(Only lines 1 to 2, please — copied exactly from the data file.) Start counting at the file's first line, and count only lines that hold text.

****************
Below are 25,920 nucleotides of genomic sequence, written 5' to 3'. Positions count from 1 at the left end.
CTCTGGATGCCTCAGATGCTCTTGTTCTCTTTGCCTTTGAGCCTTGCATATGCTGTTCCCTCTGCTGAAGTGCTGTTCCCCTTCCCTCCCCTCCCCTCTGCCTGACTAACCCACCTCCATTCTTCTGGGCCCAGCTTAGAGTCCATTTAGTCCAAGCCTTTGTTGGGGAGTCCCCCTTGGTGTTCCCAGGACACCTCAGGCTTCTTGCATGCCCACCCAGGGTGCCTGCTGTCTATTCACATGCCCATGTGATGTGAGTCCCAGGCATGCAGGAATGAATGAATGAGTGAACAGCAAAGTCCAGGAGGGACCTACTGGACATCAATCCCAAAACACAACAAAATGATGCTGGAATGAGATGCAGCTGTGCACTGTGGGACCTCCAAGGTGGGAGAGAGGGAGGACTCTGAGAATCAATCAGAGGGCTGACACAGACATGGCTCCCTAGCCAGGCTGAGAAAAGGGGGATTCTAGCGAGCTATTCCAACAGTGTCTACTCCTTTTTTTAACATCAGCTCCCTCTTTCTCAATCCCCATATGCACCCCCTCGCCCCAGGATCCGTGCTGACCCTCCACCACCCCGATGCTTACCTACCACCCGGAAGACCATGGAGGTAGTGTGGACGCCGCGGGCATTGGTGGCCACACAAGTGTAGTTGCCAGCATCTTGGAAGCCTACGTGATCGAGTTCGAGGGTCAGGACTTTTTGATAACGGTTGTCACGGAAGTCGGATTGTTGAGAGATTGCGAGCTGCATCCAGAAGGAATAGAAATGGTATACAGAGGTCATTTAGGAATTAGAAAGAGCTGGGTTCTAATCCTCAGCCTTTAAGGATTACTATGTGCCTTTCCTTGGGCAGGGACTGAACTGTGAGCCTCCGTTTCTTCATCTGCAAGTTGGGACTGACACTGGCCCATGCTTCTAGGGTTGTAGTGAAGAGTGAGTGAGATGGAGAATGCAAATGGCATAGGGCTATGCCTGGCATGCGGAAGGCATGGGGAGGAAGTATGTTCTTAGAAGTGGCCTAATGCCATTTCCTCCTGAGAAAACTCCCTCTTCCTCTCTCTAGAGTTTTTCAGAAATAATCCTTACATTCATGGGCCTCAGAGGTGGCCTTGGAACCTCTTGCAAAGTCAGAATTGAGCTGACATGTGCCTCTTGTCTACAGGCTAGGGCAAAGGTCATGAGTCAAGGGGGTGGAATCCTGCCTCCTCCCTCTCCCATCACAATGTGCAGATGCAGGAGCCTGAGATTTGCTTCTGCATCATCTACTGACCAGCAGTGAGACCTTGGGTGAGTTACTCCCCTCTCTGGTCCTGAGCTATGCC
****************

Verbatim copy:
Below are 25,920 nucleotides of genomic sequence, written 5' to 3'. Positions count from 1 at the left end.
CTCTGGATGCCTCAGATGCTCTTGTTCTCTTTGCCTTTGAGCCTTGCATATGCTGTTCCCTCTGCTGAAGTGCTGTTCCCCTTCCCTCCCCTCCCCTCTGCCTGACTAACCCACCTCCATTCTTCTGGGCCCAGCTTAGAGTCCATTTAGTCCAAGCCTTTGTTGGGGAGTCCCCCTTGGTGTTCCCAGGACACCTCAGGCTTCTTGCATGCCCACCCAGGGTGCCTGCTGTCTATTCACATGCCCATGTGATGTGAGTCCCAGGCATGCAGGAATGAATGAATGAGTGAACAGCAAAGTCCAGGAGGGACCTACTGGACATCAATCCCAAAACACAACAAAATGATGCTGGAATGAGATGCAGCTGTGCACTGTGGGACCTCCAAGGTGGGAGAGAGGGAGGACTCTGAGAATCAATCAGAGGGCTGACACAGACATGGCTCCCTAGCCAGGCTGAGAAAAGGGGGATTCTAGCGAGCTATTCCAACAGTGTCTACTCCTTTTTTTAACATCAGCTCCCTCTTTCTCAATCCCCATATGCACCCCCTCGCCCCAGGATCCGTGCTGACCCTCCACCACCCCGATGCTTACCTACCACCCGGAAGACCATGGAGGTAGTGTGGACGCCGCGGGCATTGGTGGCCACACAAGTGTAGTTGCCAGCATCTTGGAAGCCTACGTGATCGAGTTCGAGGGTCAGGACTTTTTGATAACGGTTGTCACGGAAGTCGGATTGTTGAGAGATTGCGAGCTGCATCCAGAAGGAATAGAAATGGTATACAGAGGTCATTTAGGAATTAGAAAGAGCTGGGTTCTAATCCTCAGCCTTTAAGGATTACTATGTGCCTTTCCTTGGGCAGGGACTGAACTGTGAGCCTCCGTTTCTTCATCTGCAAGTTGGGACTGACACTGGCCCATGCTTCTAGGGTTGTAGTGAAGAGTGAGTGAGATGGAGAATGCAAATGGCATAGGGCTATGCCTGGCATGCGGAAGGCATGGGGAGGAAGTATGTTCTTAGAAGTGGCCTAATGCCATTTCCTCCTGAGAAAACTCCCTCTTCCTCTCTCTAGAGTTTTTCAGAAATAATCCTTACATTCATGGGCCTCAGAGGTGGCCTTGGAACCTCTTGCAAAGTCAGAATTGAGCTGACATGTGCCTCTTGTCTACAGGCTAGGGCAAAGGTCATGAGTCAAGGGGGTGGAATCCTGCCTCCTCCCTCTCCCATCACAATGTGCAGATGCAGGAGCCTGAGATTTGCTTCTGCATCATCTACTGACCAGCAGTGAGACCTTGGGTGAGTTACTCCCCTCTCTGGTCCTGAGCTATGCC